Tudor houses acquired their name from England's 16th-century ruling family. According to the BBC, there are many original Tudor homes throughout the United Kingdom, particularly in southern England.
Tudor houses originated in England during the late 15th and early 16th centuries. Tudor architecture introduced enclosed fireplaces and enlarged upper floors, abandoning the open-hall design of its Gothic predecessor. Tudor architecture was followed by the brief and ornate Baroque period before simplistic Georgian architecture became the norm during the 18th century.
Exposed dark wooden frames, tall chimneys and plaster or wattle and daub exterior walls identify Tudor homes. Tudor houses also have steep roofs and tall narrow windows. The low, broad Tudor arch is common in larger homes as is the use of brick in place of plaster.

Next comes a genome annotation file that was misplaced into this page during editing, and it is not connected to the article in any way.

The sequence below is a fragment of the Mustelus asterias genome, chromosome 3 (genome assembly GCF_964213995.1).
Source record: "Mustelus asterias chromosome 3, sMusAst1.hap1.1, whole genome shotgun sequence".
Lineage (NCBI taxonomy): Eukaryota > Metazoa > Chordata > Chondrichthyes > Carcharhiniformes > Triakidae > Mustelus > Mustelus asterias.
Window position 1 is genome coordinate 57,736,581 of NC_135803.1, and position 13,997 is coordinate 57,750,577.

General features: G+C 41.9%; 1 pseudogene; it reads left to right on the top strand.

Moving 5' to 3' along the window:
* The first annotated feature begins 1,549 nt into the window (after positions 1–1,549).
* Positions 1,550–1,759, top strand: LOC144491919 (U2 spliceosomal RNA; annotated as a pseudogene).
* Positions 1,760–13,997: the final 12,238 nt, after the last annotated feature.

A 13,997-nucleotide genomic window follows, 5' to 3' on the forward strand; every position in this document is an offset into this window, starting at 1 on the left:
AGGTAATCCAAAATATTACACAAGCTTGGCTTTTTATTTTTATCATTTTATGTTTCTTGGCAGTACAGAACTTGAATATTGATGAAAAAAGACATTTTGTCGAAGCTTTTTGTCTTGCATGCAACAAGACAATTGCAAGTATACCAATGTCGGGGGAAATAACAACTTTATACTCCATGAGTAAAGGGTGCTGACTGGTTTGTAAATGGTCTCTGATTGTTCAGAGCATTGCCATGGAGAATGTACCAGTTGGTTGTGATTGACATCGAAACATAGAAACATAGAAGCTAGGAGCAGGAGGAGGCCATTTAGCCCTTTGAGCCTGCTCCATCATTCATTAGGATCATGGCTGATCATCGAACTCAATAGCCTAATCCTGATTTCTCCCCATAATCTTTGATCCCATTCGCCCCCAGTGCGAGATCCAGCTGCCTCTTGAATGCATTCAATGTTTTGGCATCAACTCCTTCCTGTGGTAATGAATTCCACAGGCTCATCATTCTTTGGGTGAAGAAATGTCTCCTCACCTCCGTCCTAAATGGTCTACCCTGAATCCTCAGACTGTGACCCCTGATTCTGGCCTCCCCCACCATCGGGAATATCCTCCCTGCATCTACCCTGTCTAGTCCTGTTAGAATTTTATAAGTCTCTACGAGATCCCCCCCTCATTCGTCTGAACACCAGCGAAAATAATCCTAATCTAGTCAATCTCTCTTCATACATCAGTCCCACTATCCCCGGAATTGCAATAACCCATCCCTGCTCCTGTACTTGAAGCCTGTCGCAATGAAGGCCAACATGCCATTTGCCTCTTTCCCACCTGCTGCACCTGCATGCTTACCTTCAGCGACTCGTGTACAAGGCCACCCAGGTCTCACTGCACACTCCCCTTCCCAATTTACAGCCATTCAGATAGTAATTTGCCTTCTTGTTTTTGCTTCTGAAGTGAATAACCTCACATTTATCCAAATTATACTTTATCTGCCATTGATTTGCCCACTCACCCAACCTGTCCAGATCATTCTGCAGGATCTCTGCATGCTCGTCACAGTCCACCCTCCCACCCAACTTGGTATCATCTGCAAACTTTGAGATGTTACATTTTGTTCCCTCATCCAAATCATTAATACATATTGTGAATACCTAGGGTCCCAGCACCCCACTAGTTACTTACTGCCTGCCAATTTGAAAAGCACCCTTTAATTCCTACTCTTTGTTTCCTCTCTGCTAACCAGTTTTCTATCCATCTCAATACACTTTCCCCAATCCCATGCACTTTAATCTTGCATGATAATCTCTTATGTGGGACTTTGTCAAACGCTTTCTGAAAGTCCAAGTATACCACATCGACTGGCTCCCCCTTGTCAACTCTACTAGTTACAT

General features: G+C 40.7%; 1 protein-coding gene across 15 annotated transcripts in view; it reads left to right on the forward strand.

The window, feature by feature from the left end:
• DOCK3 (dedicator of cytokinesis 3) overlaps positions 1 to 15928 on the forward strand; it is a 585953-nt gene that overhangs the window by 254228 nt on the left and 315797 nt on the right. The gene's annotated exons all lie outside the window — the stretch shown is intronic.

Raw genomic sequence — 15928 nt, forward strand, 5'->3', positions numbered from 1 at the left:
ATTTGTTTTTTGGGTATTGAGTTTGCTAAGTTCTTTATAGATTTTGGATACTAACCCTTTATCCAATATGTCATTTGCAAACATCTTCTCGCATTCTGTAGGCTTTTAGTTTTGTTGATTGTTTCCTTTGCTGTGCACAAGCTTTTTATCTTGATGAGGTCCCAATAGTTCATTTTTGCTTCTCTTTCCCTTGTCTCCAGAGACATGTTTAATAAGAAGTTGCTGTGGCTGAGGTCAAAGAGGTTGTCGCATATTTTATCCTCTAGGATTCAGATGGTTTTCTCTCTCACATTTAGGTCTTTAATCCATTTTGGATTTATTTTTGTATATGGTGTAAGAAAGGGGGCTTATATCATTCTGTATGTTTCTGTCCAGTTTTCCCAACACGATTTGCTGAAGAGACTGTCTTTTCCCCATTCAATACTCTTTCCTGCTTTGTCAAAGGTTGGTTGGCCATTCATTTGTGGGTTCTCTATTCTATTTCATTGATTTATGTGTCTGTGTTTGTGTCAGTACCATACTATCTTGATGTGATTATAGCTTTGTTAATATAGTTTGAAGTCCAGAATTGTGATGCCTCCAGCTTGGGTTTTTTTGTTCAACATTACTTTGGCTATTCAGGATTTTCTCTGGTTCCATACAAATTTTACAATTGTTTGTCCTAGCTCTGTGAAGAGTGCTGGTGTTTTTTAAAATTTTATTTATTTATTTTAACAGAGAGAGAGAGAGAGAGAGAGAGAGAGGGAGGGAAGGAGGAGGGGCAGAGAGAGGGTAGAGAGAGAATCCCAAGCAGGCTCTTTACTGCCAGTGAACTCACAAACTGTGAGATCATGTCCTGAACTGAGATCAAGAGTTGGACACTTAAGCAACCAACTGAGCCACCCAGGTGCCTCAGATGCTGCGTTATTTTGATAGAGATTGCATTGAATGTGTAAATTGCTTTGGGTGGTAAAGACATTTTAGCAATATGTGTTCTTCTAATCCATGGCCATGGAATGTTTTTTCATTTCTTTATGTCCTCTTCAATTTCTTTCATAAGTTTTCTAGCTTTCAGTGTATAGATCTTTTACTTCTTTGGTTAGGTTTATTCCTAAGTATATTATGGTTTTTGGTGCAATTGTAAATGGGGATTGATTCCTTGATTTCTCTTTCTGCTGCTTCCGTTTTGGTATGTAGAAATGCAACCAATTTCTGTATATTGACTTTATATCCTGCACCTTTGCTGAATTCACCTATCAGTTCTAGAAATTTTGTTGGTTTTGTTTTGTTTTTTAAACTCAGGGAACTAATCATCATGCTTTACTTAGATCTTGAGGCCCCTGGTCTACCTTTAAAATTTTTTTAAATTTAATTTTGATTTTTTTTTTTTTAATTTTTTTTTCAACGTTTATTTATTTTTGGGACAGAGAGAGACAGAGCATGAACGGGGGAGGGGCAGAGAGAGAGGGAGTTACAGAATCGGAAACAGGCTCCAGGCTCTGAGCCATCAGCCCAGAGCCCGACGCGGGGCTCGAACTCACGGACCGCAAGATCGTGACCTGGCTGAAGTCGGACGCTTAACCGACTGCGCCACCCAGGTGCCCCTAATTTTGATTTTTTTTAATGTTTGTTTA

The 19th and early 20th centuries witnessed a revival of Tudor-style homes. Most homes from this period include mock-wood timbers that were not actually a part of the original frame. Many Tudor revival houses combined several types of architecture from different periods
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